Debian Jessie containers have extremely low performance

I’ve been struggling with a Debian Jessie container for a few days now trying to figure out the reason for the incredibly low performance when executing standard commands like apt-get update or apt-key add some_key.

Debian 7, 9 and 10 containers don’t suffer from this problem. It’s only Debian 8 I’m having problems with. I even tried upgrading a Debian 7 container to Debian 8 and as soon as it is upgraded it starts performing very slowly.

My test system is freshly installed Ubuntu 16.04 (4.13.0-36-generic) running on VirtualBox. LXD is configured to use ZFS, but I also tested with folder based storage and got the same bad results. LXC version is 2.0.11. I didn’t do anything special. Just installed Ubuntu, updated all packages, configured LXD and created one Debian 8 and one Debian 7 container to test with.

I also tried with a nightly snapshot of Ubuntu 18.04 as host, but still no luck. Privileged vs unprivileged didn’t make any difference too. Upgrade of container systemd from backports - again no improvement.

This is what I get on Debian 7

root@deb7:~# time apt-key add some_key

real	0m0.075s
user	0m0.031s
sys	0m0.043s

Compare it to a Debian 8 container

root@deb8:~# time apt-key add some_key

real	0m30.640s
user	0m8.758s
sys	0m21.853s

Strace output from both commands
Debian 7:
Debian 8:

It seems to be stuck at read, but I’ve also seen it staying on select for way too long, when doing apt-get update for example. By the way strace doesn’t actually print the full read line all at once. It’s more like 23:54:08 read(4, then 3-4 seconds later "APT_DIR='/'\n", 128) = 12.

Containers were created like this

lxc launch images:debian/7/amd64 deb7
lxc launch images:debian/8/amd64 deb8

Images used:

| ALIAS | FINGERPRINT  | PUBLIC |             DESCRIPTION              |  ARCH  |   SIZE   |          UPLOAD DATE          |
|       | a80feddb74c6 | no     | Debian jessie amd64 (20180223_03:44) | x86_64 | 102.77MB | Feb 23, 2018 at 11:09pm (UTC) |
|       | 1793426a062e | no     | Debian wheezy amd64 (20180222_22:42) | x86_64 | 92.65MB  | Feb 23, 2018 at 11:08pm (UTC) |

I have no idea how to resolve or even to properly troubleshoot this problem. Any help is much appreciated. Has anyone else experienced this? I’m able to reproduce this consistently on freshly installed system.

Can you re-run your straces using the “-f” flag so that we can see the subprocesses too?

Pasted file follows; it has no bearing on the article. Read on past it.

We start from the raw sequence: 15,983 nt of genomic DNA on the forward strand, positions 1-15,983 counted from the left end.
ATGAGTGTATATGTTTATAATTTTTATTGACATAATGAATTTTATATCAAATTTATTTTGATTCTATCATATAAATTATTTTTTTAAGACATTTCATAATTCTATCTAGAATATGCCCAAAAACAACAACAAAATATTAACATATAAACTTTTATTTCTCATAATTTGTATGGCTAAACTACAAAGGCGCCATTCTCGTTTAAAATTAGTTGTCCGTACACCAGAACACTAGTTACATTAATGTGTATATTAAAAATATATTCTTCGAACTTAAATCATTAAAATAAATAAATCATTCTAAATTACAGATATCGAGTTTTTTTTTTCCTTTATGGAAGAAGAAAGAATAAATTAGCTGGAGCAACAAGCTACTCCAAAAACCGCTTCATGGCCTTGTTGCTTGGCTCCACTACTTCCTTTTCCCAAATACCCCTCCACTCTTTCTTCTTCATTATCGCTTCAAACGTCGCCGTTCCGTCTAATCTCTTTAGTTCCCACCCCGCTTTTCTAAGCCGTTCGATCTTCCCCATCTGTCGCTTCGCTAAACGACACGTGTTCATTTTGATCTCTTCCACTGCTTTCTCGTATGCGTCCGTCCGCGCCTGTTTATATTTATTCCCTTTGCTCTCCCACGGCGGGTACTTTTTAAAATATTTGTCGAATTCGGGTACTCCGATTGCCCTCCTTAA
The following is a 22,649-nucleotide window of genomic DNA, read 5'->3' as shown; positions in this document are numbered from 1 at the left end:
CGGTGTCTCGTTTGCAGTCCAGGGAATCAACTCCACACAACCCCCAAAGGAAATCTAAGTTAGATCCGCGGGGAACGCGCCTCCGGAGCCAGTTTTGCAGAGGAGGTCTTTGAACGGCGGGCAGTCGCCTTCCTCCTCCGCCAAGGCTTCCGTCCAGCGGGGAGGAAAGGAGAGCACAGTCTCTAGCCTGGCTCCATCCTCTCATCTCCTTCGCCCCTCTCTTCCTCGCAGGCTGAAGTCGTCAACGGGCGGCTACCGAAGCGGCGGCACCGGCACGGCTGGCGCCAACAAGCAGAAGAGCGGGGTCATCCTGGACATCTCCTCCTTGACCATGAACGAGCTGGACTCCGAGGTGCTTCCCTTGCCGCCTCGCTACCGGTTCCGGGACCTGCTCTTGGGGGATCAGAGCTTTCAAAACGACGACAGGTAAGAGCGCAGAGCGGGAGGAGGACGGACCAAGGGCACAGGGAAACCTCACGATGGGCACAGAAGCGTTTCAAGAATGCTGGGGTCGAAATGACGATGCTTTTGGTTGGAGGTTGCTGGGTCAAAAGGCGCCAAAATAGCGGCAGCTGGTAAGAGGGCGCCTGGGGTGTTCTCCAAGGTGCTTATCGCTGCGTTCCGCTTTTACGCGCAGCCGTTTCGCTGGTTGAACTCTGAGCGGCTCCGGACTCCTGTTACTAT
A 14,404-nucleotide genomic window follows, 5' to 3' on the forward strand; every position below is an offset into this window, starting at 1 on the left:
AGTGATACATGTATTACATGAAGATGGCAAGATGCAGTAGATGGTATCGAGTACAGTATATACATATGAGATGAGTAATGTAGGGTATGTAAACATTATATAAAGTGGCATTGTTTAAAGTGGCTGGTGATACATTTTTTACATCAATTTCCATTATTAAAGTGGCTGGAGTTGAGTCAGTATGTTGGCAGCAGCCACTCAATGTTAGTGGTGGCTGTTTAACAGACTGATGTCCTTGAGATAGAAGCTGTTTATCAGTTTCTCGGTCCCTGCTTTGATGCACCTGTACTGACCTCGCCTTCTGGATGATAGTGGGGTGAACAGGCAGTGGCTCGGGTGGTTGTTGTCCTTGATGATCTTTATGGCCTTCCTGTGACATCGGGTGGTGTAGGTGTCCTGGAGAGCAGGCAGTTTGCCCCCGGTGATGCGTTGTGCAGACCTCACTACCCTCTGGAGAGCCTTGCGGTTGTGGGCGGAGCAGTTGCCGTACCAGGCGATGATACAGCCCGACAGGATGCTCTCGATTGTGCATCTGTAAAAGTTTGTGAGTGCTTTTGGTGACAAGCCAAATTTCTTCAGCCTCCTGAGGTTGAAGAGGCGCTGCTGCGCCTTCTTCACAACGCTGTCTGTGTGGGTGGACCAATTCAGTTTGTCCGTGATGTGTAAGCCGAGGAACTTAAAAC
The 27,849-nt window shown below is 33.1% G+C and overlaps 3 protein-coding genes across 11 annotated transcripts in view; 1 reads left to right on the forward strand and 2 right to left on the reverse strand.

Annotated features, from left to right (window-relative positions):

It looks like apt-key is spawning gpg and it’s gpg that’s then stuck for a while, but we’d need the -f to figure out what that subprocess is doing.

Below are the traces from Debian 7 and 8 rerun with the -f option. On Debian 8 after waiting for 8 minutes for the process to complete, I’ve decided to terminate it. This has generated 220+ MB of output. I am only including the first 10000 lines. 99% of the messages look like

[pid   216] 21:33:43 getrlimit(RLIMIT_NOFILE, {rlim_cur=1024*1024, rlim_max=1024*1024}) = 0
[pid   216] 21:33:43 fcntl(373, F_SETFD, FD_CLOEXEC) = -1 EBADF (Bad file descriptor)

and these repeat thousands of times per second.

debian7 strace -f
debian8 strace -f (first 10000 lines):

I made some progress. This appears to be related to an apt bug. At least I’ve found something similar reported here apt tries to close 65536 file descriptors.

I guess this affects the whole family of apt tools (apt-key, apt-cache, …)

What I did next was to strace apt-cache on standard Debian 8 installation (not a container) and it indeed tries to close “only” 65536 file descriptors. However on Debian 8 running inside a container apt-cache tries to close 1048576 file descriptors, which appears to cause the slow down. This seems to be linked to RLIMIT_NOFILE.

Debian 8 (not in container)

[pid   817] getrlimit(RLIMIT_NOFILE, {rlim_cur=64*1024, rlim_max=64*1024}) = 0

Debian 8 in lxc container

[pid   216] getrlimit(RLIMIT_NOFILE, {rlim_cur=1024*1024, rlim_max=1024*1024}) = 0

I then decreased the maximum open files limit with ulimit -n 65536 and the time it takes to run apt-get add some_key went down from 30 seconds to 2 seconds. This rest of the apt tools run way faster too. 2 seconds is still a lot, but I guess that’s because it’s still trying to close 65536 file descriptors.

Something interesting. The open files limit is set to 1048576 only when I use lxc exec deb8 bash from the host to access the deb8 container. If I instead use ssh to connect to the container, the limit is set to 65536 and the problem isn’t that pronounced.

Yeah, that part is expected, lxc exec doesn’t go through the PAM stack so pam_limits isn’t triggered. Running something like su root through lxc exec should get you a behavior similar to what you get over ssh.